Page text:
New analysis by The Pew Charitable Trusts showed again how much that monthly payment is critical to formulating a vehicle installment contract.
The report indicated the majority of American households are living paycheck to paycheck because analysts discovered 55 percent are savings-limited, meaning they can replace less than one month of their income through liquid savings.
Erin Currier, director of Pew’s financial security and mobility project, explained that even as the national economy continues to recover from the Great Recession, most U.S. families remain financially fragile. Authors of Pew’s report titled, “The Precarious State of Family Balance Sheets,” drew from multiple nationally representative data sources to develop what they believe is a clear picture of household financial security in the United States.
“Our analysis finds that many American families, even those with relatively high incomes, are walking a financial tightrope,” Currier said.
“Many have little if any cushion to absorb an unexpected financial setback. It’s a precarious state that threatens not just financial security, but upward mobility,” she continued.
Because families are so financially pinched, they’re stretching terms to keep their vehicle installment contracts affordable. According to the latest information available from Experian Automotive that took a glimpse of data from October and November, the volume of contracts ranging between 61 to 72 months jumped 40.3 percent year-over-year. And the increase for contracts lasting between 73 and 84 months climbed 25.7 percent year-over-year.
Meanwhile, Experian mentioned the average monthly payment for a new vehicle stands at $479, while for a used model the payment sits at $355.
More findings in the Pew report revealed widespread financial fragility, including
— Although income and earnings have increased over the past 30 years, they have changed little in the past decade. The typical worker had wage growth of 22 percent between 1979 and 1999 but just 2 percent from 1999 to 2009.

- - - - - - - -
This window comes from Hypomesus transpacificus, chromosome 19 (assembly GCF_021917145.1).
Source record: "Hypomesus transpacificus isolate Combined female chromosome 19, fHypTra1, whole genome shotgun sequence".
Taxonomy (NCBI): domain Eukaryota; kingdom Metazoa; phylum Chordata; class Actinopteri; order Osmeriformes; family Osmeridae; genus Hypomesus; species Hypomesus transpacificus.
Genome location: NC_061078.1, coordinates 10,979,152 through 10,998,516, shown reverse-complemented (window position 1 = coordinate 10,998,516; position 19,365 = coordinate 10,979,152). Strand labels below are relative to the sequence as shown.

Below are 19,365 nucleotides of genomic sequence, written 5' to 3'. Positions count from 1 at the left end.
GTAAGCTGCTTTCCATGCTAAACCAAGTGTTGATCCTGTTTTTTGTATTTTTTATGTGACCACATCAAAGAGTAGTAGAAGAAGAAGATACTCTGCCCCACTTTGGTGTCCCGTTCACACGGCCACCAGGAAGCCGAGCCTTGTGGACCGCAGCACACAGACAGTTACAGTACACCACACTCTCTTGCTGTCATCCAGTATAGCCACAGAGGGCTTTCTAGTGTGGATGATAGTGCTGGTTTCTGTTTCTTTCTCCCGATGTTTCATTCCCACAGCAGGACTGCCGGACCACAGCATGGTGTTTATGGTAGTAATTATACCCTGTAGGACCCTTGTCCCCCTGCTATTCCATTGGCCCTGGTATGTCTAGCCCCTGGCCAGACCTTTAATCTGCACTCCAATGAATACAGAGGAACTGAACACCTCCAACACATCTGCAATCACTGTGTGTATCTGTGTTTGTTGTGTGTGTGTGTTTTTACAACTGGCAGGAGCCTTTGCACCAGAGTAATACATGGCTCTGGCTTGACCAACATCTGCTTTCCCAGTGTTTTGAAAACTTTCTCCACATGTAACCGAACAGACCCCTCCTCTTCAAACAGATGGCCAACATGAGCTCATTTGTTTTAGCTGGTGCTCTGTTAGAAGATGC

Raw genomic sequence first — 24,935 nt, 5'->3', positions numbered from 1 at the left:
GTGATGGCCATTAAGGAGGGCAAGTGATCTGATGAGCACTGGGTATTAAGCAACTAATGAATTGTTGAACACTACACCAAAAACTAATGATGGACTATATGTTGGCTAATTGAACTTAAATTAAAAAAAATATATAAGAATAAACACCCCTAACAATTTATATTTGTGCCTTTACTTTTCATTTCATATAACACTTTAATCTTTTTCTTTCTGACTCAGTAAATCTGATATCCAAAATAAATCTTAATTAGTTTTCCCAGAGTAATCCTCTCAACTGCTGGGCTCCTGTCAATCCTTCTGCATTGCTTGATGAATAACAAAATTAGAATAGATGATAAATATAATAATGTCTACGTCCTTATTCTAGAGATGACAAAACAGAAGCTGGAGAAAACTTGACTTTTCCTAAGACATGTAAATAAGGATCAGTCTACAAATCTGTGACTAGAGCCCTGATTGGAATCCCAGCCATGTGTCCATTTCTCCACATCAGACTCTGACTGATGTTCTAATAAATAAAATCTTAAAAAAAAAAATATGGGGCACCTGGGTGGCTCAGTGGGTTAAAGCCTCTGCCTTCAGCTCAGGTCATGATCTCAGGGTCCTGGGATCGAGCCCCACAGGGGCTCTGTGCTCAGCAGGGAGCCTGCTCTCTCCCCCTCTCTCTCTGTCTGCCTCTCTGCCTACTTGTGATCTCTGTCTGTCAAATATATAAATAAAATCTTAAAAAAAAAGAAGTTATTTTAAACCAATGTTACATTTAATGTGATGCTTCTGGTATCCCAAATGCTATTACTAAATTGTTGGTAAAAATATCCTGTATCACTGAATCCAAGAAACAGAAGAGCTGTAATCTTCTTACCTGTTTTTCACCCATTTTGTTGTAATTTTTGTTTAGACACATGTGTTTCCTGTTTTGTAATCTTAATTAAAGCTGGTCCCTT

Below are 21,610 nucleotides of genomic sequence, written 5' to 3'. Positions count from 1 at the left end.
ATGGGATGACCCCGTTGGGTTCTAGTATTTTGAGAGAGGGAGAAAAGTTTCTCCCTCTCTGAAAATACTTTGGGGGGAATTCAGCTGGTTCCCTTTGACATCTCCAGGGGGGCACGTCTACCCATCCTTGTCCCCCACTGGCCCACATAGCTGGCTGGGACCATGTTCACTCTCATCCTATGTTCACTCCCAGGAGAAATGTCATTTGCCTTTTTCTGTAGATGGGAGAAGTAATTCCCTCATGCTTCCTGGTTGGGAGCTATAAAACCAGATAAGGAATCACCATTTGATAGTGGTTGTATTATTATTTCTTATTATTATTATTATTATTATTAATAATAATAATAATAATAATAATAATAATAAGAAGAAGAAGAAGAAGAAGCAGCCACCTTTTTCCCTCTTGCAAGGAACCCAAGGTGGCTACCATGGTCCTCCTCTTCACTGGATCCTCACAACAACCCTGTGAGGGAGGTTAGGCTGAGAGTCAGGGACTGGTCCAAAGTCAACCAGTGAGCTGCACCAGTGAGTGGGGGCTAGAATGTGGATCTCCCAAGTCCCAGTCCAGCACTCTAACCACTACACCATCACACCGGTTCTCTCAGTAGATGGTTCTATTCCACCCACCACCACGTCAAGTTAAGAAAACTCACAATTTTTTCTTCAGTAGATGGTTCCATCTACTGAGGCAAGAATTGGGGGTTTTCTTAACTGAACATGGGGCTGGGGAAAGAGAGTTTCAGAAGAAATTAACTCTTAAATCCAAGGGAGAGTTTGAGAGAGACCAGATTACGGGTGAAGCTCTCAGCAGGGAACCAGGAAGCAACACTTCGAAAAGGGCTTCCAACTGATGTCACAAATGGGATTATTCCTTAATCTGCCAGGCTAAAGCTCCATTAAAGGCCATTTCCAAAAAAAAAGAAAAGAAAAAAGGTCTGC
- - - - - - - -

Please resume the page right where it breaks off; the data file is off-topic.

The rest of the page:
— Substantial fluctuations in family incomes are the norm. In any given two-year period, nearly half of households experience an income gain or drop of more than 25 percent, a rate of volatility that has been relatively constant since 1979.
— The Great Recession eroded 20 years of consumption growth, pushing spending back to 1990 levels. As a result, the net increase in average annual household spending is just 2 percent since 1990.
— Even when pooling all of its resources — including from accounts that are potentially costly to access, such as retirement accounts and investments — the typical middle-income household can replace only about four months of lost income.
— Most families face financial strain across all balance sheet elements: income, expenditures, and wealth. Fully 70 percent of households face at least one of these problems, with many confronting two or even all three.
— The report concludes by noting that policymakers should focus on policies and programs that support asset accumulation, which can help meaningfully improve American families’ financial standing.
Sources for the data in the report include the Congressional Budget Office, the U.S. Census Bureau’s Current Population Survey, the University of Michigan’s Panel Study of Income Dynamics, the U.S. Bureau of Labor Statistics’ Consumer Expenditure Survey, and the Federal Reserve Board’s Survey of Consumer Finances.